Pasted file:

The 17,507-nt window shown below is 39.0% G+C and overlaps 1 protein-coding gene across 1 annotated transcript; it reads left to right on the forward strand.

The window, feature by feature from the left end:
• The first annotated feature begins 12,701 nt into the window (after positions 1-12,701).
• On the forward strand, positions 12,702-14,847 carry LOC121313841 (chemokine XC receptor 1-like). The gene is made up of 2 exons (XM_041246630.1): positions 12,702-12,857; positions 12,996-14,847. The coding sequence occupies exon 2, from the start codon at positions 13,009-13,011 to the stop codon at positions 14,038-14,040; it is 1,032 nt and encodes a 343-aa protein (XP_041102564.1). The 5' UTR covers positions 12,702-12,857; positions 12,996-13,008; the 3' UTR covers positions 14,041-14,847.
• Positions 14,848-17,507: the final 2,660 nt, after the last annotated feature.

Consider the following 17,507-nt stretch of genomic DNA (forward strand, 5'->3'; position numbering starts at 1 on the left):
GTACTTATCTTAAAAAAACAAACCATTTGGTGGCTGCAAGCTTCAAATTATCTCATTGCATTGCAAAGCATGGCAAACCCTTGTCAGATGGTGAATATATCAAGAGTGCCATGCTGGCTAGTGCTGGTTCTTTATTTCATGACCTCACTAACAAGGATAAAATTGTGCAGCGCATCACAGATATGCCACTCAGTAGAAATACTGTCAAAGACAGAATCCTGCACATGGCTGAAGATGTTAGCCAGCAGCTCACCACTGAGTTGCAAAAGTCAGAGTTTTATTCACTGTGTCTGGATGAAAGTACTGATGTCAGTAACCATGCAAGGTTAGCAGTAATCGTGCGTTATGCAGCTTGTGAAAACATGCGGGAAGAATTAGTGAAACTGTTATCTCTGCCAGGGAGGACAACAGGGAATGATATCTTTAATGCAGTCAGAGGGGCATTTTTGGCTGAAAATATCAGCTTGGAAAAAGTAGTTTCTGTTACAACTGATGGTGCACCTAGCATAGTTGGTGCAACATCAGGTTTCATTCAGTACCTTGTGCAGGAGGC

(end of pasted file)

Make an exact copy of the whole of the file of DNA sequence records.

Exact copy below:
The 17,507-nt window shown below is 39.0% G+C and overlaps 1 protein-coding gene across 1 annotated transcript; it reads left to right on the forward strand.

The window, feature by feature from the left end:
• The first annotated feature begins 12,701 nt into the window (after positions 1-12,701).
• On the forward strand, positions 12,702-14,847 carry LOC121313841 (chemokine XC receptor 1-like). The gene is made up of 2 exons (XM_041246630.1): positions 12,702-12,857; positions 12,996-14,847. The coding sequence occupies exon 2, from the start codon at positions 13,009-13,011 to the stop codon at positions 14,038-14,040; it is 1,032 nt and encodes a 343-aa protein (XP_041102564.1). The 5' UTR covers positions 12,702-12,857; positions 12,996-13,008; the 3' UTR covers positions 14,041-14,847.
• Positions 14,848-17,507: the final 2,660 nt, after the last annotated feature.

Consider the following 17,507-nt stretch of genomic DNA (forward strand, 5'->3'; position numbering starts at 1 on the left):
GTACTTATCTTAAAAAAACAAACCATTTGGTGGCTGCAAGCTTCAAATTATCTCATTGCATTGCAAAGCATGGCAAACCCTTGTCAGATGGTGAATATATCAAGAGTGCCATGCTGGCTAGTGCTGGTTCTTTATTTCATGACCTCACTAACAAGGATAAAATTGTGCAGCGCATCACAGATATGCCACTCAGTAGAAATACTGTCAAAGACAGAATCCTGCACATGGCTGAAGATGTTAGCCAGCAGCTCACCACTGAGTTGCAAAAGTCAGAGTTTTATTCACTGTGTCTGGATGAAAGTACTGATGTCAGTAACCATGCAAGGTTAGCAGTAATCGTGCGTTATGCAGCTTGTGAAAACATGCGGGAAGAATTAGTGAAACTGTTATCTCTGCCAGGGAGGACAACAGGGAATGATATCTTTAATGCAGTCAGAGGGGCATTTTTGGCTGAAAATATCAGCTTGGAAAAAGTAGTTTCTGTTACAACTGATGGTGCACCTAGCATAGTTGGTGCAACATCAGGTTTCATTCAGTACCTTGTGCAGGAGGC